Ampersand

http://en.wikipedia.org/wiki/Ampersand

The word ampersand is a corruption of the phrase "and per se and", meaning "and [the symbol which] by itself [is] and".[1] The Scots and Scottish English name for & is epershand, derived from "et per se and", with the same meaning.

Usage

The main surviving use of the ampersand is in the formal names of businesses (especially firms and partnerships, particularly law firms, architectural firms, and stockbroker firms). When the ampersand forms part of a registered name (e.g. Brown & Watson), it should not be replaced with and.

With the growth of mobile phone usage and text messaging, the ampersand is gaining new use in SMS language both as a representation for the word "and" and in rebus form, such as "pl&" in place of the word "planned".[8]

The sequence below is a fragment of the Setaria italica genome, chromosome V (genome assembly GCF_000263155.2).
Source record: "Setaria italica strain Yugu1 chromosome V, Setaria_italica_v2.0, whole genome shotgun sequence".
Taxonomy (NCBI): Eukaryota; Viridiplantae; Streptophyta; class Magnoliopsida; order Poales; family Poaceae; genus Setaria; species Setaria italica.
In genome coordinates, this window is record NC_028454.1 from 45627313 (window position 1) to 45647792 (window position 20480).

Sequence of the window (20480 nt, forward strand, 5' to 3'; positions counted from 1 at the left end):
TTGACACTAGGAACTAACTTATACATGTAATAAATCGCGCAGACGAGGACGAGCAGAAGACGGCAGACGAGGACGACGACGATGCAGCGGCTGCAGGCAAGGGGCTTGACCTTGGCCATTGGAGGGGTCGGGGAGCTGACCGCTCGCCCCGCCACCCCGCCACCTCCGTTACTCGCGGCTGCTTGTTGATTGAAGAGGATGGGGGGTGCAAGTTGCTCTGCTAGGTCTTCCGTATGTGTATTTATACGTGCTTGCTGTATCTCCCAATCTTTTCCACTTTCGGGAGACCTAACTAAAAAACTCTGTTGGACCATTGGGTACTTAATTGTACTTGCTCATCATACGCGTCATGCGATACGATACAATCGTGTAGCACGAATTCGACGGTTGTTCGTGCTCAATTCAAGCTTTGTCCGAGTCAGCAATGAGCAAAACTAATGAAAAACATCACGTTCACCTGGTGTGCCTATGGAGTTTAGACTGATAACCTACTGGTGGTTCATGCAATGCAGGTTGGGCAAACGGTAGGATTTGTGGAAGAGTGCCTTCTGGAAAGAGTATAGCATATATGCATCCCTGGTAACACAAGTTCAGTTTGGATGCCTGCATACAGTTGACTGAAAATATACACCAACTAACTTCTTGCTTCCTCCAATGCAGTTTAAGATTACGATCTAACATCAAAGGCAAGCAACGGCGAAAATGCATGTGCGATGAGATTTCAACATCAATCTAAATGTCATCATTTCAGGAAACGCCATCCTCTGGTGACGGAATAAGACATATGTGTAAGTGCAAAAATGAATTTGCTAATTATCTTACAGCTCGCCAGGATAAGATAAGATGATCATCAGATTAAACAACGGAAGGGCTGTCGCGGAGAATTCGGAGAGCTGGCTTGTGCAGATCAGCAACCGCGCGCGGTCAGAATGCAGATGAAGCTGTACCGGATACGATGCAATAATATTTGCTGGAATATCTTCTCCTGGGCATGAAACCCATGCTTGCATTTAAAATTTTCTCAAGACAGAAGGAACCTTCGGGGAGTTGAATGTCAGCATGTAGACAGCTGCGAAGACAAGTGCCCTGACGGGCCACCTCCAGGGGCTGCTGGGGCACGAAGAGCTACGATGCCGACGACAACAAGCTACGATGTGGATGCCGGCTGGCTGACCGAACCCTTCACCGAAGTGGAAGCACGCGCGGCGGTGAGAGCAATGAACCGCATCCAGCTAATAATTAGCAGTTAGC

The ampersand is also often used when addressing an envelope to a couple: "Mr. & Mrs. Jones" or "John & Silvia".

The ampersand is also used for book and movie titles, such as Harry & Tonto, as well, and in some other proper names. In these cases, & is interchangeable with the word and; the distinction between them is mostly aesthetic. However, in film credits for story, screenplay, etc., & indicates a closer collaboration than and; in screenplays, for example, two authors joined with & collaborated on the script, while two authors joined with and worked on the script at different times and may not have consulted each other at all.[9]

In APA style the ampersand is used when citing sources in text such as (Jones & Jones, 2005).

The phrase et cetera ("and so forth"), usually written as etc. can be abbreviated &c. representing the combination et + c(etera). This usage is frequently seen in writings of the 18th and 19th centuries, but is rare in modern usage.